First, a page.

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BOLD Series: CyberPrivacy, Fall 2003

with Professor John Nockleby, Loyola Law School

This series took place in late fall, 2003. You may view the series.

Contemporary technology has created numerous means of collecting and storing data about individuals. Information as mundane as what brand of potato chips or ointment a person buys, to the types of food, entertainment, magazines, books, or trips a person likes can easily be digitally stored and linked to the individual's name, income and address. Credit and loan history, employment history, medical information disclosed to insurance companies, and academic records are all stored on computer databases, and can be accessed to varying degrees by marketers seeking to profit through targeted advertising, or investigators seeking to learn all they can about a person.

The rise of the Internet, too, has led to numerous concerns about the prospects of web or email snooping by employers, web hosts, or the government. It is possible, for example, for an Internet Service Provider to track the sites a person surfs on the web. It is possible for an employer to track an individual’s emails --inbound as well as outbound--and to keep a log of every website the employee visits. The FBI’s “Carnivore” program can track all mouseclicks an individual makes on the Web. Web businesses drop “cookies” onto an individuals computer, and can thereafter track the individual’s behavior on that site to create an online “profile” of the individual’s interests, shopping and reading habits. Do these developments raise concerns about informational privacy? If so, what can, or should, be done about them?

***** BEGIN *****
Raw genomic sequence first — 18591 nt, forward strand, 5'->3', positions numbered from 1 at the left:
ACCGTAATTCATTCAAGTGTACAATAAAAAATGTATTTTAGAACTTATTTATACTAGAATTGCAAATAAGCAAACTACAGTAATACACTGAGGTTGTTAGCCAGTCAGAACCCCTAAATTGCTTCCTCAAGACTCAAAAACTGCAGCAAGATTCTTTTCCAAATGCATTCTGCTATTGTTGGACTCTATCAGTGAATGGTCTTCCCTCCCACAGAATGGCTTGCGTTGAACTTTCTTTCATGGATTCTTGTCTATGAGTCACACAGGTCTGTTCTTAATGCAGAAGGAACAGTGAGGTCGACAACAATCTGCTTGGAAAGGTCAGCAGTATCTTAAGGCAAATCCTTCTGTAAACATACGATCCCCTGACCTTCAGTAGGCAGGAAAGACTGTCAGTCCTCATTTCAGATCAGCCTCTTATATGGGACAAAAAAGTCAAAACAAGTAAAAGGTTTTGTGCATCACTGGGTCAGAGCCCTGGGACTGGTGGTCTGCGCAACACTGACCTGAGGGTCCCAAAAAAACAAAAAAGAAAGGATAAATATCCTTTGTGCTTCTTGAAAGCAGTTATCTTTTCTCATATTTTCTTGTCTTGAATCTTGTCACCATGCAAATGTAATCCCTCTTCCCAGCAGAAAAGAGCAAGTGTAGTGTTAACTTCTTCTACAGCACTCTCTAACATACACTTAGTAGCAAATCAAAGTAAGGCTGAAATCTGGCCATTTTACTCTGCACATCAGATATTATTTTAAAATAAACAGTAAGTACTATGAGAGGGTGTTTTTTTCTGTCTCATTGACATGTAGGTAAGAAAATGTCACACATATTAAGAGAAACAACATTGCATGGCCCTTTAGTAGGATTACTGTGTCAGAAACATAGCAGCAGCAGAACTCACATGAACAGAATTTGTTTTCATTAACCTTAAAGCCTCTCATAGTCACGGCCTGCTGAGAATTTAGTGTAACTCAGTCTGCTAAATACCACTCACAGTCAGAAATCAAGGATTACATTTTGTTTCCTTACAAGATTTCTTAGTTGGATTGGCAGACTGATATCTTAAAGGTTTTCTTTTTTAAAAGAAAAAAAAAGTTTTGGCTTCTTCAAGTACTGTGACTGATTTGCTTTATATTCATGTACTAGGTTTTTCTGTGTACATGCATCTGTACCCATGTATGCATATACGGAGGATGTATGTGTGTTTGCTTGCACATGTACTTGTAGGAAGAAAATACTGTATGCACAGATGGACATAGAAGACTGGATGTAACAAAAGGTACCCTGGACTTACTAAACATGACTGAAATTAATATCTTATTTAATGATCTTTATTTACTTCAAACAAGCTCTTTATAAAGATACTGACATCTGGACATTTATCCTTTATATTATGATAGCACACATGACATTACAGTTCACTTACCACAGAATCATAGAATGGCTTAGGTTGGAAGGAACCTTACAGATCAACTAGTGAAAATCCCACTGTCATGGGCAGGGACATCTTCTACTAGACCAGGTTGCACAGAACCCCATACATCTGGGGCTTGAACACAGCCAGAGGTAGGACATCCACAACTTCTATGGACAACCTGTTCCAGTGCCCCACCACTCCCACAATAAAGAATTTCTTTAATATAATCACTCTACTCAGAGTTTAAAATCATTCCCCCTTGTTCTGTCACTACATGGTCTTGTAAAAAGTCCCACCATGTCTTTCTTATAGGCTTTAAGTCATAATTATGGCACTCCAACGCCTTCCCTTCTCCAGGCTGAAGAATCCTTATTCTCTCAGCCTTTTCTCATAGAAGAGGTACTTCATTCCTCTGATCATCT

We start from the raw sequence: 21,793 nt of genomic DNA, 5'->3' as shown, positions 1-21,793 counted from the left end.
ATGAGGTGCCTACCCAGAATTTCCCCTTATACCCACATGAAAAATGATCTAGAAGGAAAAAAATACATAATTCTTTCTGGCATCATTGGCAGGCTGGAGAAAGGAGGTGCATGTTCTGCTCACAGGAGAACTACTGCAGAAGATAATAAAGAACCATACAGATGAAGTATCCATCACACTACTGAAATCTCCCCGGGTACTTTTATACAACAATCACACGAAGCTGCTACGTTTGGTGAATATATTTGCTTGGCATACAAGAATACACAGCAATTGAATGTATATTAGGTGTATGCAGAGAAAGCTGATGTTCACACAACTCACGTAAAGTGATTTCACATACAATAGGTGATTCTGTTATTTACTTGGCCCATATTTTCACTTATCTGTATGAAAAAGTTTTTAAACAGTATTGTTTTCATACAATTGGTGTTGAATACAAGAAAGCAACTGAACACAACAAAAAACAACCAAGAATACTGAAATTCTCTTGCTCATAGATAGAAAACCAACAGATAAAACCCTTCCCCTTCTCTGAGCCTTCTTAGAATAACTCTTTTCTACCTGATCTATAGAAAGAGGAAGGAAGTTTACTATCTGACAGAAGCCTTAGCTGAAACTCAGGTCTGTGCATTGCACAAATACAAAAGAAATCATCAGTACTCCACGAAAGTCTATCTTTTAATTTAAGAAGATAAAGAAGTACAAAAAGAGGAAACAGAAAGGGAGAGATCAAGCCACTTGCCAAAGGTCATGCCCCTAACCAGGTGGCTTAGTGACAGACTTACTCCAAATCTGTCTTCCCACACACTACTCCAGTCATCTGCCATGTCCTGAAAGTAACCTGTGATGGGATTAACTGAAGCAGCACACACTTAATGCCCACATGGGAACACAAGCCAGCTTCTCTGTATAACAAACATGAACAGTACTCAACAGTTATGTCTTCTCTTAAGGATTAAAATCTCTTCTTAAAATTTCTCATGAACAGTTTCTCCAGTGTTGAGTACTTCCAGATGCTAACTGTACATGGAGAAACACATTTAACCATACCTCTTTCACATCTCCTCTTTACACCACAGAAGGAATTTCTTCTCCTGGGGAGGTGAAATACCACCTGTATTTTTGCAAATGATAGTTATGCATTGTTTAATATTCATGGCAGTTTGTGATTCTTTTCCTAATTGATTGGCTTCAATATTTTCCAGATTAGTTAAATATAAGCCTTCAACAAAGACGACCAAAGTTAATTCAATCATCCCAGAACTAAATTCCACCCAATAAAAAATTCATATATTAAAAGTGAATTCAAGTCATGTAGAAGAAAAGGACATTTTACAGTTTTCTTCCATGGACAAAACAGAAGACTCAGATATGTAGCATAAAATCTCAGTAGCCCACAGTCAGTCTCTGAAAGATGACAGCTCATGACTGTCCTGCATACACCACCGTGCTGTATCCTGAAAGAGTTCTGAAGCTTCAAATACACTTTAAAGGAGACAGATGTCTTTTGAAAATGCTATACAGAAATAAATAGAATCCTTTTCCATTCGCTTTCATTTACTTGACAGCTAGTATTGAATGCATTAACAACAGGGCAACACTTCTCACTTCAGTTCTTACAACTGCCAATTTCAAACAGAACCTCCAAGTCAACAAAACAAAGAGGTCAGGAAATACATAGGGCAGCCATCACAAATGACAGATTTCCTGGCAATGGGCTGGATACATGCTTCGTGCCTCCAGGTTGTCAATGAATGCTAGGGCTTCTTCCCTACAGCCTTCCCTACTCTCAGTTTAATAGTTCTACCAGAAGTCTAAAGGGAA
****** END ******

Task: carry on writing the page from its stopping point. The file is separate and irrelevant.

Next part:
What, if any, information should be shielded from snoopy marketers, government agencies or database-keepers? Do individuals have a right of informational privacy that should be protected? If so, how? What sorts of information do we think should be shielded from others’ view, and why? Should the government be asked to create privacy rules that protect privacy interests? Or, should consumers be left to negotiate their own privacy protections? These are the sorts of questions the course will address.

The course will look at many contemporary instances in which new online technologies have increased the risk that intimate or private information about individuals can be collected, stored, sorted, manipulated, and disclosed. In addition, the course will examine the utility (or not) of current schemes to regulate these invasions in the name of privacy.

Specific topics covered in the Series will include:

  • Module I – Introduction to Online Data Collection: Does it Matter?
  • Module II – Online Data Collection by Private Organizations
  • Module III – Monitoring Online activities of Employees
  • Module IV – Governmental Collection of Data – Part I
  • Module V – Governmental Collection of Data – Part II
  • Module VI- Comparative approaches to Privacy—The European Union
  • Module VII –Self-Help Mechanisms, Cryptography, and the Open Code Movement